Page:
• 23.8 million American veterans living today
  • 2.9 million U.S. veterans receive disability compensation
  • 37 million children and others are dependent on U.S. veterans
  • 329,000+ Veterans compensated for PTSD
  • 755,000 Vets from Iraq and Afghanistan wars (of that number, more than 181,000 collect disability benefits)

“All of us in the [EBV] program joined the military before the war on terror, not knowing what we were getting into, unlike today’s officers and enlisted,” said Martinez. “Despite the war, people are still volunteering for the military, and that’s why I am doing what I am doing as a financial planner for those coming in. I want to provide them protection and service that I did not get when I came in.”

That preparedness is part of the military mindset–and part of the logo for the EBV program: a set of combat boots standing at attention. This image symbolizes troops at the ready, prepared for action. That idea was prevalent throughout the week of residency at Mays as the student vets equipped themselves for action with education.

To send the participants off into the real world with their new skills and knowledge, a formal graduation ceremony was held at the Annenburg Conference Center at the George Bush Presidential Library at the conclusion of the week. With much fanfare, the EBV participants entered through a saber arch provided by the Ross Volunteers. The Singing Cadets provided stirring entertainment, including Lee Greenwood’s “God bless the USA.” President Murano and other top A&M system administrators attended the event.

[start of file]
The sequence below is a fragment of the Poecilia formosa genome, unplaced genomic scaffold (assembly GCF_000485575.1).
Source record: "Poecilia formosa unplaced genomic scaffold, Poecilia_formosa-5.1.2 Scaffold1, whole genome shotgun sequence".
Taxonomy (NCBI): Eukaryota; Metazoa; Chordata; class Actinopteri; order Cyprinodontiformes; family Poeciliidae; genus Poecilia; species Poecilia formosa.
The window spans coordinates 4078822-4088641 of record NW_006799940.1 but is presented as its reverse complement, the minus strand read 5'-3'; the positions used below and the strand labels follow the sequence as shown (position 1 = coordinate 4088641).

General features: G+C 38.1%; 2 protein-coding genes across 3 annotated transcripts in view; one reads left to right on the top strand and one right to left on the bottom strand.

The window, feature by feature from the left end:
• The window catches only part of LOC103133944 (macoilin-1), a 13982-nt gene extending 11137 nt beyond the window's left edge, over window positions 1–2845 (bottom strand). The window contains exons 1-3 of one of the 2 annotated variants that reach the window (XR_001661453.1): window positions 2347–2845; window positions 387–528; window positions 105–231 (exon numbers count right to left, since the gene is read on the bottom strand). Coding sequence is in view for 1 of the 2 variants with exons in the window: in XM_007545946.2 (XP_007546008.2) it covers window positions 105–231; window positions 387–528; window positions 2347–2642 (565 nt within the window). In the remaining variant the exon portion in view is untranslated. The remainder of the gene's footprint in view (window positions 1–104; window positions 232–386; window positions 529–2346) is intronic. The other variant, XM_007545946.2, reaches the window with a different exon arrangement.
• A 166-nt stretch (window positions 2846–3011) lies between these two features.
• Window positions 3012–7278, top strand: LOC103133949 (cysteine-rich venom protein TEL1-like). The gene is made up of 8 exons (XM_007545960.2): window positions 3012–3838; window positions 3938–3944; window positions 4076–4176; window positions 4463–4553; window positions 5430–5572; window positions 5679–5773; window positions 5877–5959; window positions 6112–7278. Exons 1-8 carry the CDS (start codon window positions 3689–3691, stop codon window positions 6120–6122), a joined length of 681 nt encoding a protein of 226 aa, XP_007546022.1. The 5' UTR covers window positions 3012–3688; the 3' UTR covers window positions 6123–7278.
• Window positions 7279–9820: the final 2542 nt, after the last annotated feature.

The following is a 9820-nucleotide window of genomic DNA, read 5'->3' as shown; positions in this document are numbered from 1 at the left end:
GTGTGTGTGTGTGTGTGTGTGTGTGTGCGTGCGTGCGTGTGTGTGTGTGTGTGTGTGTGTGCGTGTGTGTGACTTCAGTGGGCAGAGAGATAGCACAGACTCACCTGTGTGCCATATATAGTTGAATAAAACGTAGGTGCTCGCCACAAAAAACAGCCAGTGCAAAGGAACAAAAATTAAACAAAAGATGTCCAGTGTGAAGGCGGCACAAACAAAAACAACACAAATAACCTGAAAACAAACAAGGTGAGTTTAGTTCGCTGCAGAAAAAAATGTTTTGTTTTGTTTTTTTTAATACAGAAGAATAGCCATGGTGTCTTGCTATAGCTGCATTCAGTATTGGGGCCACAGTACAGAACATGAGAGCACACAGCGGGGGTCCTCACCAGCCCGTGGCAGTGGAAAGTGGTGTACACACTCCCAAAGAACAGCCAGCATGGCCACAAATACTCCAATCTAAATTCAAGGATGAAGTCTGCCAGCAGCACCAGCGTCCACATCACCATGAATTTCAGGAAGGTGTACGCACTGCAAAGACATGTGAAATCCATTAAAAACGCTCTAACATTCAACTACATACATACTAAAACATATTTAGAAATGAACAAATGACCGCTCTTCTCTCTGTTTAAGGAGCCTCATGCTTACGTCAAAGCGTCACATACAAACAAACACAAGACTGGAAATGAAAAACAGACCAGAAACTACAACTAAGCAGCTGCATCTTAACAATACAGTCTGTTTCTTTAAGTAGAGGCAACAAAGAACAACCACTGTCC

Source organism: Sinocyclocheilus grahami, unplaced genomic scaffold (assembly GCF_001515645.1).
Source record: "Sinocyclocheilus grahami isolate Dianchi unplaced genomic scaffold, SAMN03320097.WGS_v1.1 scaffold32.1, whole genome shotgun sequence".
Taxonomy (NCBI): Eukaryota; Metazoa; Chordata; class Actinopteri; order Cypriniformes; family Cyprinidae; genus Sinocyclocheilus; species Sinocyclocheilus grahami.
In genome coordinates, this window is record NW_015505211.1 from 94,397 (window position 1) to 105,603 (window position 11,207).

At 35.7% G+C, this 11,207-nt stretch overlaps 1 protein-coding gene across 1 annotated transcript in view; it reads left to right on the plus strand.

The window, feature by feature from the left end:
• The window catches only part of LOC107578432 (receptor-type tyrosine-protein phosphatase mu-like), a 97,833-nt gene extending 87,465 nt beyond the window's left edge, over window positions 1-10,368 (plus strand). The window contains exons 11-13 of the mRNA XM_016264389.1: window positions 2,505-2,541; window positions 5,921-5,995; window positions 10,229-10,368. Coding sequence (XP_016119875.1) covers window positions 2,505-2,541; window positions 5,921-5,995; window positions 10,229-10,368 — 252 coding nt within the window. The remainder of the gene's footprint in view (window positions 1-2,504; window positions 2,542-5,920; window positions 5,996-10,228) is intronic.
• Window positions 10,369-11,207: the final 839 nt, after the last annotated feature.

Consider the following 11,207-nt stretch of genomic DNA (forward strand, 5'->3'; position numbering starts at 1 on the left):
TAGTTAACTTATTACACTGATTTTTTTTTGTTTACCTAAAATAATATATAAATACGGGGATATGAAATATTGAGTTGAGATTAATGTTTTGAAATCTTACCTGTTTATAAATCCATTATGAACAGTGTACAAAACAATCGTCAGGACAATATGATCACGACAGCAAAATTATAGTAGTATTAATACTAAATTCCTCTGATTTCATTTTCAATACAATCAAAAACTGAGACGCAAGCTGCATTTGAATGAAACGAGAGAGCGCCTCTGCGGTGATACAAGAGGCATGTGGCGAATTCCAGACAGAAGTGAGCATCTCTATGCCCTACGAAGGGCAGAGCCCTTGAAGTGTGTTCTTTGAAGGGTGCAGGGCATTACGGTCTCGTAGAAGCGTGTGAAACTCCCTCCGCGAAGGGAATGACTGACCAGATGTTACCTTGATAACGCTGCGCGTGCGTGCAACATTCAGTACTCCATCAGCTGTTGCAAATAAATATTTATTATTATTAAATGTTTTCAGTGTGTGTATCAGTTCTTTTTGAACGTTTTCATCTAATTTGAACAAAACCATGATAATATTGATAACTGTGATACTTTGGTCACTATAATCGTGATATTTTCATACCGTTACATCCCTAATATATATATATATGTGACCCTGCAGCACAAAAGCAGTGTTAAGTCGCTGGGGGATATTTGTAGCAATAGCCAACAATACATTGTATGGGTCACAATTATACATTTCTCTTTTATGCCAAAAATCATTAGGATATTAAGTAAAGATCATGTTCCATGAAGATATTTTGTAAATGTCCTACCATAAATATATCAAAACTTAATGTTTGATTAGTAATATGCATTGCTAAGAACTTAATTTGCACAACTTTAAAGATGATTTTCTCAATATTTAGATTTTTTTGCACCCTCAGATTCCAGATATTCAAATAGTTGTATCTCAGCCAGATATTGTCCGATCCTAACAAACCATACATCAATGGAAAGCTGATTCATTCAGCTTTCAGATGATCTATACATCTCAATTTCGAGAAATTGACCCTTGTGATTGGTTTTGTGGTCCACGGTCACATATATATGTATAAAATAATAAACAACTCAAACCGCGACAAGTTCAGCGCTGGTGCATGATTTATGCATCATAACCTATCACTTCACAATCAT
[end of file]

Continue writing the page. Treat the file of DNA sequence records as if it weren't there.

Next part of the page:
Perry speaking
Texas Governor Rick Perry “72 gave the keynote address the program’s closing ceremony

The capstone of the evening was an address from Texas Governor Rick Perry “72, who lauded the vets for their service. As a former Corps of Cadets member and Air Force captain, Perry’s remarks had special significance for the audience.

“Texas has always been a place that has respected its veterans,” said Governor Perry. “Texans understand that men and women that have sacrificed for our freedoms are special individuals. Therefore, how can we take care of them?” He introduced a plan being developed by the state called The Texas Veterans Leadership Program, which will help returning soldiers to reorient into civilian life.

“The future of America is in young men and women’s hands, just like yours,” he told participants. “Thank you for giving back. Thank you for understanding that this country is great.”

For a closer look at this year’s participants and the program, visit the 2008 EBV Photo Gallery.

Applications are now being accepted for the 2009 EBV program. Details may be found at